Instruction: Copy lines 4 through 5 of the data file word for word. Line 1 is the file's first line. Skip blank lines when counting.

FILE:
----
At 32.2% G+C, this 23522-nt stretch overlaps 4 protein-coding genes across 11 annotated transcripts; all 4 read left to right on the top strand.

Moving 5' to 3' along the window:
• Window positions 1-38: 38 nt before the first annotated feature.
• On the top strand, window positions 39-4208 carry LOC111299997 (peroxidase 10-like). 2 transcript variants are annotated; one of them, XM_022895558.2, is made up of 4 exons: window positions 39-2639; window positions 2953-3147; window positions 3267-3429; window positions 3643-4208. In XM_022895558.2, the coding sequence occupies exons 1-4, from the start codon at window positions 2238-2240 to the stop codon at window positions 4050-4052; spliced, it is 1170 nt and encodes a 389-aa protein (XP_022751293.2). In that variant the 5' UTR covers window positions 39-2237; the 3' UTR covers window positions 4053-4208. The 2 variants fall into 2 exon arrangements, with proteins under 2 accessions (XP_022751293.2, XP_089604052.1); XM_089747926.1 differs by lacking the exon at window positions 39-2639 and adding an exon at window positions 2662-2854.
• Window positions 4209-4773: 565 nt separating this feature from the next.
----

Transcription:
• On the top strand, window positions 39-4208 carry LOC111299997 (peroxidase 10-like). 2 transcript variants are annotated; one of them, XM_022895558.2, is made up of 4 exons: window positions 39-2639; window positions 2953-3147; window positions 3267-3429; window positions 3643-4208. In XM_022895558.2, the coding sequence occupies exons 1-4, from the start codon at window positions 2238-2240 to the stop codon at window positions 4050-4052; spliced, it is 1170 nt and encodes a 389-aa protein (XP_022751293.2). In that variant the 5' UTR covers window positions 39-2237; the 3' UTR covers window positions 4053-4208. The 2 variants fall into 2 exon arrangements, with proteins under 2 accessions (XP_022751293.2, XP_089604052.1); XM_089747926.1 differs by lacking the exon at window positions 39-2639 and adding an exon at window positions 2662-2854.
• Window positions 4209-4773: 565 nt separating this feature from the next.